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Towards New Generation of Solid-State Photovoltaic Cell: Harvesting Nanotubular Titania and Hybrid Chromophores

Project description

Innovative solid-state solar cell concept

Current solar cell technology fails to fulfil important criteria, including efficiency, stability, flexibility, and transparency. The ERC-funded CHROMTISOL project aims to develop a new solar cell concept with fast and loss-reduced photo-generated carriers to improve solar-to-electricity conversion efficiency. The research will focus on promising materials, the combination of which may solve current drawbacks in solar cells, such as carrier recombination and narrow light absorption. The secondary goal will include the development of techniques for infilling high-aspect ratio nanotubular TiO2 arrays with inorganic and organic chromophores. The CHROMTISOL solar cell development has the potential to outperform existing thin film photovoltaic technologies, using a combination of unique materials and their properties.


In photovoltaics (PVs), a significant scientific and technological attention has been given to technologies that have the potential to boost the solar-to-electricity conversion efficiency and to power recently unpowerable devices and objects. The research of various solar cell concepts for diversified applications (building integrated PVs, powering mobile devices) has recently resulted in many innovations. However, designs and concepts of solar cells fulfilling stringent criteria of efficiency, stability, low prize, flexibility, transparency, tunable cell size, esthetics, are still lacking.
Herein, the research focus is given to a new physical concept of a solar cell that explores extremely promising materials, yet unseen and unexplored in a joint device, whose combination may solve traditional solar cells drawbacks (carrier recombination, narrow light absorption).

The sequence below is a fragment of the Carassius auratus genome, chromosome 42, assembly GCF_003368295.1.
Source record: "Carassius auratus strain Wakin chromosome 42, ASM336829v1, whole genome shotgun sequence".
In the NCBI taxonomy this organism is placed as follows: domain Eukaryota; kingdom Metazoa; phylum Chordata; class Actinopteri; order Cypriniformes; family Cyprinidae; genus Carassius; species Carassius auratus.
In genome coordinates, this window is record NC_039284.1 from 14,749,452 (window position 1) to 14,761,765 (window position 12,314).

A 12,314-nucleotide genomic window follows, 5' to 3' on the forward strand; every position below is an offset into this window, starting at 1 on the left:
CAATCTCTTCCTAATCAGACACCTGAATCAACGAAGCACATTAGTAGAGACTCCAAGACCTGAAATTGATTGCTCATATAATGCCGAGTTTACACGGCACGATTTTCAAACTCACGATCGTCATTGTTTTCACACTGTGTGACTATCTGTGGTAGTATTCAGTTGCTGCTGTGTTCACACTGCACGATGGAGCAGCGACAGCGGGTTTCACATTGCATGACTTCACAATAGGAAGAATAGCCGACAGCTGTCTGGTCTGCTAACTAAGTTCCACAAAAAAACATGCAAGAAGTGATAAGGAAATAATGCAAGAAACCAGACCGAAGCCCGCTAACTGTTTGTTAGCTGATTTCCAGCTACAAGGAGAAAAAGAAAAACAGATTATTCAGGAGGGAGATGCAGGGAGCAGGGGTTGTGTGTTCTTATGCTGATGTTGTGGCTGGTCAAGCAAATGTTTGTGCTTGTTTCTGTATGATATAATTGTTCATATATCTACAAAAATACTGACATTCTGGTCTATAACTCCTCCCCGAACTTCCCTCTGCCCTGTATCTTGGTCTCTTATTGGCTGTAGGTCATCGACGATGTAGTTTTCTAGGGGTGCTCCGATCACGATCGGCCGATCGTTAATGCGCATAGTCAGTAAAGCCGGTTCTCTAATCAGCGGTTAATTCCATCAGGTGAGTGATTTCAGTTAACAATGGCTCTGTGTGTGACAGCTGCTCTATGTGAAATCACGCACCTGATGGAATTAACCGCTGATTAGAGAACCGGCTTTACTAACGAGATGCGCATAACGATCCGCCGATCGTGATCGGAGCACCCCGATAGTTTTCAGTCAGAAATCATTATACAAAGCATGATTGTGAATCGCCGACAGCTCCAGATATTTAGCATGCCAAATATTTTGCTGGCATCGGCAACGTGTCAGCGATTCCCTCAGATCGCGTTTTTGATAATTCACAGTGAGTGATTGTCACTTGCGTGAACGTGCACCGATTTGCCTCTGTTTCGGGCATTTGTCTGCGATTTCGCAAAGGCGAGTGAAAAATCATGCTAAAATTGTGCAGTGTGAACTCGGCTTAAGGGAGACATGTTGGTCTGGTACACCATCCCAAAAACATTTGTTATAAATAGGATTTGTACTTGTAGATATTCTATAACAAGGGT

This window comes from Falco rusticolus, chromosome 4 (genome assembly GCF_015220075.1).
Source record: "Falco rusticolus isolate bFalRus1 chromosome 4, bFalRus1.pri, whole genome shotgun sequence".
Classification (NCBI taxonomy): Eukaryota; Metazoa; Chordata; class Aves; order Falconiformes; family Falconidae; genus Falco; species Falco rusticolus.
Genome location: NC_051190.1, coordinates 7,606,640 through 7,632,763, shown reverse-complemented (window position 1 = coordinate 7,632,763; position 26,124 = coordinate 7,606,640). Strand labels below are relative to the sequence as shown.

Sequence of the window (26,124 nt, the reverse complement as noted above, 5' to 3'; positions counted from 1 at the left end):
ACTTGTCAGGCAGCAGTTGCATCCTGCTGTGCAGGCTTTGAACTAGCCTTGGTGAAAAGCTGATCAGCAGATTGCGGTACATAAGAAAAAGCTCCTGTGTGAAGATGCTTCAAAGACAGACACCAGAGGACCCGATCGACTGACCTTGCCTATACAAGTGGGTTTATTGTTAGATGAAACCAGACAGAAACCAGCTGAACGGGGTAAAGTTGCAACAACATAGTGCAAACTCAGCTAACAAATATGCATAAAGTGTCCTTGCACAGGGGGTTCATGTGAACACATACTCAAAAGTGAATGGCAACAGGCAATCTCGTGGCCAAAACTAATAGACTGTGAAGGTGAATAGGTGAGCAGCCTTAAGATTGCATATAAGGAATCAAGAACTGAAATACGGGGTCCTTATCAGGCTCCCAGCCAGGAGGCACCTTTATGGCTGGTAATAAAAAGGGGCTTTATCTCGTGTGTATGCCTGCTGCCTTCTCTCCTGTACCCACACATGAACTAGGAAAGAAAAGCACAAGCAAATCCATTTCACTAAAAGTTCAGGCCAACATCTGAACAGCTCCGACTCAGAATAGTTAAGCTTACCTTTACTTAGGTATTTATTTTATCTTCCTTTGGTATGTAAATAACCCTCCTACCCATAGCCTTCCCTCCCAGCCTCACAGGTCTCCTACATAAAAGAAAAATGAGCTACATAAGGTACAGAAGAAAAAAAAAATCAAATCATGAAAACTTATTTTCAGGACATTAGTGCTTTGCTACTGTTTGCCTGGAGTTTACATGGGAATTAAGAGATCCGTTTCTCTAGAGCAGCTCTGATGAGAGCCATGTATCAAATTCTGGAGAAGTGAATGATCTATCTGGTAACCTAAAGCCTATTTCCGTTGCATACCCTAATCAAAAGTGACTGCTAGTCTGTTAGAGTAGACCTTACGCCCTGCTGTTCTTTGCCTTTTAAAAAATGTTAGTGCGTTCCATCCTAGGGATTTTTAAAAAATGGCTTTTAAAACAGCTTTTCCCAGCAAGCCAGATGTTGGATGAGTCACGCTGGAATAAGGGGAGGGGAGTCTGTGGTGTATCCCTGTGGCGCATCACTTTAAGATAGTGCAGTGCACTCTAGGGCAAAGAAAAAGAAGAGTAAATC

It features a high surface area interface (higher than any other known PVs concept) based on ordered anodic TiO2 nanotube arrays, homogenously infilled with nanolayers of high absorption coefficient crystalline chalcogenide or organic chromophores using different techniques, yet unexplored for this purpose. After addition of supporting constituents, a solid-state solar cell with an extremely large incident area for the solar light absorption and optimized electron pathways will be created. The CHROMTISOL solar cell concept bears a large potential to outperform existing thin film photovoltaic technologies and concepts due to unique combination of materials and their complementary properties.

The project aims towards important scientific findings in highly interdisciplinary fields. Being extremely challenging and in the same time risky, it is based on feasible ideas and steps, that will result in exciting achievements.
The principal investigator, Jan Macak, has an outstanding research profile in the field of self-organized anodic nanostructures and is an experienced researcher in the photovoltaic field

Host institution

Net EU contribution
€ 1 644 380,00
Studentska 95
532 10 Pardubice

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Česko Severovýchod Pardubický kraj
Activity type
Higher or Secondary Education Establishments
Total cost
€ 1 644 380,00

Beneficiaries (1)